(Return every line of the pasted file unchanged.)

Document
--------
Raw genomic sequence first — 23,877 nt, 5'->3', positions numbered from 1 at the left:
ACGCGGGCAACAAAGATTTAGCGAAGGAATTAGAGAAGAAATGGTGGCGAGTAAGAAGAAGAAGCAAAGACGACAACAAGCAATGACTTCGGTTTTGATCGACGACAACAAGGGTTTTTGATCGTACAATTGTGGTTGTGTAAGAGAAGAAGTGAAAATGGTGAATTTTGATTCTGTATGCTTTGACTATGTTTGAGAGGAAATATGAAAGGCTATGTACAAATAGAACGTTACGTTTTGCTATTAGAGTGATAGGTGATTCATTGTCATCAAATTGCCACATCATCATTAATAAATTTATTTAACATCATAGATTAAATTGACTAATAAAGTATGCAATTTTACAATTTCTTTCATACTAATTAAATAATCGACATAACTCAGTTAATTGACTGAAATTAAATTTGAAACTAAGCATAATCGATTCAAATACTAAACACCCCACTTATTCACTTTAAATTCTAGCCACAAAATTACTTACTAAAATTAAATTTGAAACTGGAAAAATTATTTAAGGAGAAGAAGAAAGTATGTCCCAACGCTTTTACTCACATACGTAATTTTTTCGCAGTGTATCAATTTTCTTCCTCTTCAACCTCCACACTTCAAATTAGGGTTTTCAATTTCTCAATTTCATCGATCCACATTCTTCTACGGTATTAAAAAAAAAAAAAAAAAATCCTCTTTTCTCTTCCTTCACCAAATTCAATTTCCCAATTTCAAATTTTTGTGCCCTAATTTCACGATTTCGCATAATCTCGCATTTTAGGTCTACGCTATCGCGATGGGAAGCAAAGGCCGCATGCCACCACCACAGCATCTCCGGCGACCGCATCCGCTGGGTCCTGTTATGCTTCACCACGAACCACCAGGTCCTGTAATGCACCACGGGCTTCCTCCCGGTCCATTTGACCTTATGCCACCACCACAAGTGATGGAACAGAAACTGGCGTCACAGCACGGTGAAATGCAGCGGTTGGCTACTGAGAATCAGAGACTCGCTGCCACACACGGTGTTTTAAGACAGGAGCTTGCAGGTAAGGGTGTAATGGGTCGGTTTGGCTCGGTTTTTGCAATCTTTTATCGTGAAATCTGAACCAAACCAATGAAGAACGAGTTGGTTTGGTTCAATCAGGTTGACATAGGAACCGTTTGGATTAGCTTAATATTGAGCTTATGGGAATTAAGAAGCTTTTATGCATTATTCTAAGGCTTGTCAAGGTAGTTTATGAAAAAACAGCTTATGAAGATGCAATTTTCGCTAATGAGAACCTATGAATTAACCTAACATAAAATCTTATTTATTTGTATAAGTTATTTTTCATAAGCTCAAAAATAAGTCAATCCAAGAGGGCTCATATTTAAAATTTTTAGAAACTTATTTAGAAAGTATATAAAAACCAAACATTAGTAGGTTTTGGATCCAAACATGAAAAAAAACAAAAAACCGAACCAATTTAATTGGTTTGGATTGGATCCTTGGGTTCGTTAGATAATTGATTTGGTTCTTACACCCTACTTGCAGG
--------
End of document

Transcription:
Raw genomic sequence first — 23,877 nt, 5'->3', positions numbered from 1 at the left:
ACGCGGGCAACAAAGATTTAGCGAAGGAATTAGAGAAGAAATGGTGGCGAGTAAGAAGAAGAAGCAAAGACGACAACAAGCAATGACTTCGGTTTTGATCGACGACAACAAGGGTTTTTGATCGTACAATTGTGGTTGTGTAAGAGAAGAAGTGAAAATGGTGAATTTTGATTCTGTATGCTTTGACTATGTTTGAGAGGAAATATGAAAGGCTATGTACAAATAGAACGTTACGTTTTGCTATTAGAGTGATAGGTGATTCATTGTCATCAAATTGCCACATCATCATTAATAAATTTATTTAACATCATAGATTAAATTGACTAATAAAGTATGCAATTTTACAATTTCTTTCATACTAATTAAATAATCGACATAACTCAGTTAATTGACTGAAATTAAATTTGAAACTAAGCATAATCGATTCAAATACTAAACACCCCACTTATTCACTTTAAATTCTAGCCACAAAATTACTTACTAAAATTAAATTTGAAACTGGAAAAATTATTTAAGGAGAAGAAGAAAGTATGTCCCAACGCTTTTACTCACATACGTAATTTTTTCGCAGTGTATCAATTTTCTTCCTCTTCAACCTCCACACTTCAAATTAGGGTTTTCAATTTCTCAATTTCATCGATCCACATTCTTCTACGGTATTAAAAAAAAAAAAAAAAAATCCTCTTTTCTCTTCCTTCACCAAATTCAATTTCCCAATTTCAAATTTTTGTGCCCTAATTTCACGATTTCGCATAATCTCGCATTTTAGGTCTACGCTATCGCGATGGGAAGCAAAGGCCGCATGCCACCACCACAGCATCTCCGGCGACCGCATCCGCTGGGTCCTGTTATGCTTCACCACGAACCACCAGGTCCTGTAATGCACCACGGGCTTCCTCCCGGTCCATTTGACCTTATGCCACCACCACAAGTGATGGAACAGAAACTGGCGTCACAGCACGGTGAAATGCAGCGGTTGGCTACTGAGAATCAGAGACTCGCTGCCACACACGGTGTTTTAAGACAGGAGCTTGCAGGTAAGGGTGTAATGGGTCGGTTTGGCTCGGTTTTTGCAATCTTTTATCGTGAAATCTGAACCAAACCAATGAAGAACGAGTTGGTTTGGTTCAATCAGGTTGACATAGGAACCGTTTGGATTAGCTTAATATTGAGCTTATGGGAATTAAGAAGCTTTTATGCATTATTCTAAGGCTTGTCAAGGTAGTTTATGAAAAAACAGCTTATGAAGATGCAATTTTCGCTAATGAGAACCTATGAATTAACCTAACATAAAATCTTATTTATTTGTATAAGTTATTTTTCATAAGCTCAAAAATAAGTCAATCCAAGAGGGCTCATATTTAAAATTTTTAGAAACTTATTTAGAAAGTATATAAAAACCAAACATTAGTAGGTTTTGGATCCAAACATGAAAAAAAACAAAAAACCGAACCAATTTAATTGGTTTGGATTGGATCCTTGGGTTCGTTAGATAATTGATTTGGTTCTTACACCCTACTTGCAGG